This would appear to be a definitive statement of allegiance to the orthodox position. The Disputatio, calling on the authority of Aristotelian, Platonic and Christian sources to refute the subjection of human reason to the stars, reiterates the objections of Aquinas with regard to the dangers of demonic intervention and the astrologers’ lack of piety. Yet on a closer reading we find something new. It becomes apparent that although Ficino rejects certain claims of astrologers, he does not deny the possibility that divinatory techniques in themselves may work. Indeed, he suggests that there are three kinds of foreseeing; through the infusion of divine knowledge, which may be received through magical means and the ‘divining of the spheres’; through natural means, such as a melancholic temperament which more easily allows the soul contact with its own divine nature; and through what he calls the ‘observation of heavenly patterns’. This mode of perception is available to anyone, anywhere; it implies the closing of the divide between the human and the divine.
Let us now go back in history, to the earliest astrologers of Mesopotamia long before astrology was ‘rationalised’ by the Greeks.
As man grew more distant from his gods, so divination lost its sacred dimension and became the domain of earthly prediction of events. In astrology it survived into the early centuries AD, particularly in horary and inceptional techniques, but was losing hold to the influence of Stoic and Aristotelian philosophy, which demanded a reformulation of what had been a participatory experience into a theoretical structure. The great science of astrology was born. But did what we might call the ‘divinatory attitude’ survive, and if so, how? It can of course be found in the whole domain of magic and so-called ‘occult’ practices which proliferated in the Hellenistic era, but with the Church’s condemnation of any experience of the sacred outside its own portals it could hardly flourish overtly. We have to look elsewhere, to a tradition which would both hold and protect its vulnerable core in an overmantle of philosophical enquiry. Here it was not only preserved; it was reflected upon and articulated in the language of myth, poetry, revelation and metaphysics, for those who could hear it, and this was the tradition revered by Ficino as the Ancient Theology.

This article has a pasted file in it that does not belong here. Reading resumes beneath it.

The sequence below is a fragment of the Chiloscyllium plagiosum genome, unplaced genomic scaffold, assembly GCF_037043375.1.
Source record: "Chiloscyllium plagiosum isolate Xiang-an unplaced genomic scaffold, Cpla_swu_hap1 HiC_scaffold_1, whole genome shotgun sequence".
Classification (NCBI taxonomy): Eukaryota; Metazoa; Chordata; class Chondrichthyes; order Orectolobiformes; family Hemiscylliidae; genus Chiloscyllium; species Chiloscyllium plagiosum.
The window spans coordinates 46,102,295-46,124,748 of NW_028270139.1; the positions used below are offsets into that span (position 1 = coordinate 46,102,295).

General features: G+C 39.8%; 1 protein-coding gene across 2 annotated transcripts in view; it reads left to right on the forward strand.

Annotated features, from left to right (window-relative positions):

From an early age, Ficino tells us, he felt a great affinity with Platonic philosophy, rather than with the followers and teachers of Aristotle, whom he regarded as “wholly destructive of religion”. It would seem that, underlying rigorous dialectic, Ficino detected a contact with a spiritual reality which was at once dynamic and creative, and which could lead an individual to begin a process of purification which would eventually lead to knowledge of themselves and of God.
But Plato was not alone in speaking as a ‘sacred oracle’; indeed Ficino understood him to be the culmination and perfection of an ancient lineage of wise men whose power of eloquence derived from their calling as philosopher-priests. In 1463, when Ficino had just embarked on his Platonic opus, Cosimo de’ Medici presented him with a another manuscript and requested its immediate translation into Latin. This was the Corpus Hermeticum of Hermes Trismegistus, who Ficino believed to be the very first of the Ancient Theologians, living in Egypt a few generations after Moses. ; in other words, a combination of intellectual penetration and religious devotion.
In Hermes’ revelation his teacher Poimandres tells a creation myth of the Fall of Man as he unites with the powers of Nature. Using the metaphor of a symbolic cosmos, we learn how Man is created by the supreme Mind or nous, and receives the qualities of the seven planets, which govern his destiny on earth. But Man, who shares the essence of Mind, also partakes of its absolute freedom, and he wills to ‘break through the circumference of the spheres’ and come to know his Maker. Man is a god, he only has to recognise it, and this very recognition can change his relationship with fate. This dangerous but exhilarating message was to be the key to Ficino’s transformation of astrology.
So when Ficino talks of divinatory knowledge as ‘a gift of the soul’ we can see a similarity in Hermes’ suggestion that divination itself is a means of participating in nous, of knowing as God knows. Through ‘dreams and signs’ such as ‘birds, entrails, inspiration and the sacred oak’ divinatory practices would seem to facilitate a mode of knowing which is at once temporal, in that man is observing an event in time, and eternal, in that his faculty of perception transcends time and space.